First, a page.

The Xbox that never was: Our first detailed look at the 'Keystone' cloud streaming console design

Xbox Keystone patent
The front of Xbox Keystone. (Image credit:

What you need to know

  • A newly discovered Microsoft patent has given us a closer look at the canceled Xbox Keystone streaming console.
  • The device was designed to sit under a TV and stream games via Xbox Game Pass.
  • Keystone was canceled after Microsoft was unable to price it reasonably.

Back in 2021, Microsoft announced that it was working on a dedicated streaming device for Xbox Game Pass. That device was later revealed to be codenamed Keystone, which took the form of a streaming box that would sit under your TV, cost a fraction of the price of a normal Xbox, and enable the ability to play Xbox games via the cloud.

Unfortunately, it appears Microsoft has since scrapped plans to ship Xbox Keystone due to an inability to bring the price down to a level where it made sense for customers. Xbox CEO Phil Spencer is on record saying the device should have costed around $99 or $129, but the company was unable to achieve this.

This means we never really got a chance to see what Xbox Keystone looked like. The closest we ever got was in a photo posted by Phil Spencer, which just so happened to include a front-on view of the Xbox Keystone device on a shelf. That’s as much as we’ve ever seen of the console, that is until now.

Xbox Keystone featured a square design. (Image credit:

Thanks to a patent discovered by Windows Central, we can finally take a closer look at the box Microsoft had conjured up internally. First up, the patent reveals that the console took the form of an even square with a circle shape on top, similar to the black circular vent on an Xbox Series S. The front of the box had the Xbox power button, and a USB-A port.

Around the back, there were three additional ports; HDMI, ethernet, and power. On the right side of the console there was appears to be an Xbox controller pairing button, and the underside featured a circular “Hello from Seattle” plate that the console sat on, similar to the Xbox Series X.

The back and underside of Xbox Keystone. (Image credit:

This patent was filed in June 2022, which was around the time when the first details of Xbox Keystone were being revealed. Sadly, Xbox Keystone in this specific form is unlikely to ever to see the light of day, but at least we now know what it would have looked like.

We still don’t know much about what powered things under the hood, including what kind of OS or firmware it ran. Was it a fully fledged Xbox OS with local game support stripped out? Or was it running something lighter with an Xbox Game Pass app on top? We don’t currently know, and likely never will.

Keystone is gone, but Microsoft isn't backing down from cloud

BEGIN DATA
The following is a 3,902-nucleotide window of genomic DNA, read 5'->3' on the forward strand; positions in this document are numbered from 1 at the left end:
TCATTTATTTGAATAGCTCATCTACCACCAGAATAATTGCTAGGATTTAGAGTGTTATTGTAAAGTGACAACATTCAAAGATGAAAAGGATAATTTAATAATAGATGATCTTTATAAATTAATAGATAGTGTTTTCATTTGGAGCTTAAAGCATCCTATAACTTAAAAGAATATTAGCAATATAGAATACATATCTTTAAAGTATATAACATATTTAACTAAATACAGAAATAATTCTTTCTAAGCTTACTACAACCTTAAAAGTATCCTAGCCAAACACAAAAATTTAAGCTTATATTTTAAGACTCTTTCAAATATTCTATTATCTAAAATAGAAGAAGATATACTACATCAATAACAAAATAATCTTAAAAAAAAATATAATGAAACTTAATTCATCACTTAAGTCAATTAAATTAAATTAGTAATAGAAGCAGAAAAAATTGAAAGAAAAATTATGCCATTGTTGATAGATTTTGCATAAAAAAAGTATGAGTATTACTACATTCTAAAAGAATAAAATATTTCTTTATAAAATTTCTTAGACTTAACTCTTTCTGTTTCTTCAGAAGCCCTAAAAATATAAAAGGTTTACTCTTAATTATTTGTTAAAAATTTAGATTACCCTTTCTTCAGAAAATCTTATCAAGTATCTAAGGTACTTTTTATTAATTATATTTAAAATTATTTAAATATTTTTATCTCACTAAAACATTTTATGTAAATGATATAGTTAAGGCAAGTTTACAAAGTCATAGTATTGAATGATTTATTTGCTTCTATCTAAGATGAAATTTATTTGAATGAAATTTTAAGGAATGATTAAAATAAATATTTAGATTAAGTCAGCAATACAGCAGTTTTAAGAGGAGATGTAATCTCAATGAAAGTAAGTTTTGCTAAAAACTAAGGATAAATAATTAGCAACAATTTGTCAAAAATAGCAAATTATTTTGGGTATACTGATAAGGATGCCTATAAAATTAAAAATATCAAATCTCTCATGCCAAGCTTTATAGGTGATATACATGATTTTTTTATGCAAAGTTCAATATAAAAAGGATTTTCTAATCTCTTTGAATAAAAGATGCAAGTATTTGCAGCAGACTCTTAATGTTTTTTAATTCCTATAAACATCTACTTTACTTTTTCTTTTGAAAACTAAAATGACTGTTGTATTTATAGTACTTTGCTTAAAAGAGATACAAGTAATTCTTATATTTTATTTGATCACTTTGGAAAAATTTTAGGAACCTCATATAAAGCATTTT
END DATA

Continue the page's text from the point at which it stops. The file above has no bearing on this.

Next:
Xbox Cloud Gaming is a great way to access your Xbox games on external devices.  (Image credit: Jennifer Young - Windows Central)
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Microsoft has given up on its Xbox keystone console, at least for now, but that doesn't mean they've given up on cloud. 

The biggest barriers to cloud right now revolve around the business model. Running cloud gaming servers 24/7 is incredibly expensive, and Xbox Game Pass Ultimate at $15 per month doesn't cover the costs by itself. At least in theory, in-game purchases and outright game purchases would help improve the business model to some degree, but gatekeeper companies like Apple and Google work hard to prevent that business model from evolving. Microsoft is known to be working on a mobile gaming store for Android and iOS of its own, but I have absolutely no idea how they're going to get people to download it. It won't appear on Android and iOS by default, much like cloud gaming doesn't, and the audiences across mobile expect ease of access as their north star. 

A console like Keystone would help cut through this, but like my colleague Zac Bowden noted above, Microsoft was unable to get the price down. People would expect a device that can only play streaming games to cost around $99, and that was the target for Keystone, but the demand for components (boosted by the AI gold rush) has kept prices of computing components irregularly high.

Related: Best Xbox cloud gaming controllers for phones

In lieu of a dedicated device, Microsoft told me in LA for the Xbox Games Showcase 2024 that they're seeing huge growth with TV apps, such as those included by default on the Samsung TV Gaming Hub. I've heard Microsoft has been experimenting with delivering PC cloud games too via Xbox Cloud Gaming, which would boost the catalog. Microsoft is also known to be working on allowing players to bring their existing game libraries into cloud and buy cloud games to own, pending discussions with third-party publishers and license holders. 

Cloud might be additive today, but it's important that Microsoft keeps a foot in the door in this space. One day, cloud gaming could be indistinguishable from local playback, and platforms like NVIDIA GeForce Now is proving that the technology is completely and utterly viable. Xbox Cloud Gaming has some catching up to do on the tech side, but there's no reason to think they won't be able to in the future. 

Zac Bowden
Senior Editor

Zac Bowden is a Senior Editor at Windows Central. Bringing you exclusive coverage into the world of Windows on PCs, tablets, phones, and more. Also an avid collector of rare Microsoft prototype devices! Keep in touch on Twitter and Threads

With contributions from
  • Ron-F
    I imagine the problem was including a Xbox and media controllers in the box under a $99 price tag. Is GamePass subscriptions lucrative if the user is entirely under xcloud? I wonder if the profit margin is too thin to justify such product.